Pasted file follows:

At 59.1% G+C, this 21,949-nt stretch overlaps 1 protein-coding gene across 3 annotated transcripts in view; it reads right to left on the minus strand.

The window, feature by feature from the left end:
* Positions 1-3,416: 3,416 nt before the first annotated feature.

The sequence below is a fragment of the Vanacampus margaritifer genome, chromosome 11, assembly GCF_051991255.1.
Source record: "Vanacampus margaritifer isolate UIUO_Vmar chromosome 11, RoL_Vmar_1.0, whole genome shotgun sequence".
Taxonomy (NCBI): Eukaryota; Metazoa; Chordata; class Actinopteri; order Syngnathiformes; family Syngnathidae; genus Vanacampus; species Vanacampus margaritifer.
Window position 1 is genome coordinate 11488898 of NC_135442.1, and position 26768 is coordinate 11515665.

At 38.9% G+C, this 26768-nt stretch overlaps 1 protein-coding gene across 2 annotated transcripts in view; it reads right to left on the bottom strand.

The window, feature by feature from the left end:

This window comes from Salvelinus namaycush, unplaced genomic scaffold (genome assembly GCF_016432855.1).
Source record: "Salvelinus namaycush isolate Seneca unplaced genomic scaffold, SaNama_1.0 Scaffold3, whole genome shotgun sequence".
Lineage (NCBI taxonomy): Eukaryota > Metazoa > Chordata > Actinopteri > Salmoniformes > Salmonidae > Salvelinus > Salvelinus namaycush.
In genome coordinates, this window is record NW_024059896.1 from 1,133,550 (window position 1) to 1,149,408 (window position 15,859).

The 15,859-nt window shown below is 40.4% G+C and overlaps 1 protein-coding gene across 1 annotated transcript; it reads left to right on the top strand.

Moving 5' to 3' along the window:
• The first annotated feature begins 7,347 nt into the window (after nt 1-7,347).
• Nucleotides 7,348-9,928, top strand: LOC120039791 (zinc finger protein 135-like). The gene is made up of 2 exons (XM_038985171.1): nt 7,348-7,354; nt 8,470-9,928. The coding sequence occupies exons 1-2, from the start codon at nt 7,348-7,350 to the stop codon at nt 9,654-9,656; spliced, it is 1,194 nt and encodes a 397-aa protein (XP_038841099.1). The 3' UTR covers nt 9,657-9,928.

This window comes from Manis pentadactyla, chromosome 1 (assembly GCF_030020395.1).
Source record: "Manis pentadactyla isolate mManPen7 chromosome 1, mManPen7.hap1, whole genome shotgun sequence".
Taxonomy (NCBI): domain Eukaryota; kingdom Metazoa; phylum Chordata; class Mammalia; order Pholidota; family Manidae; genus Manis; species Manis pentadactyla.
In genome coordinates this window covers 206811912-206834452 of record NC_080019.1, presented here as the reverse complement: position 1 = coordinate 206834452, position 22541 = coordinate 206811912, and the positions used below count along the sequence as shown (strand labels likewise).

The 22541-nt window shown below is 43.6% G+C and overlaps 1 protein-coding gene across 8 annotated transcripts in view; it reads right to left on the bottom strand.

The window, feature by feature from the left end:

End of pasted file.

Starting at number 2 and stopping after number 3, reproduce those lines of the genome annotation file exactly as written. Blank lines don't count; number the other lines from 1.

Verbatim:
The window, feature by feature from the left end:
* Positions 1-3,416: 3,416 nt before the first annotated feature.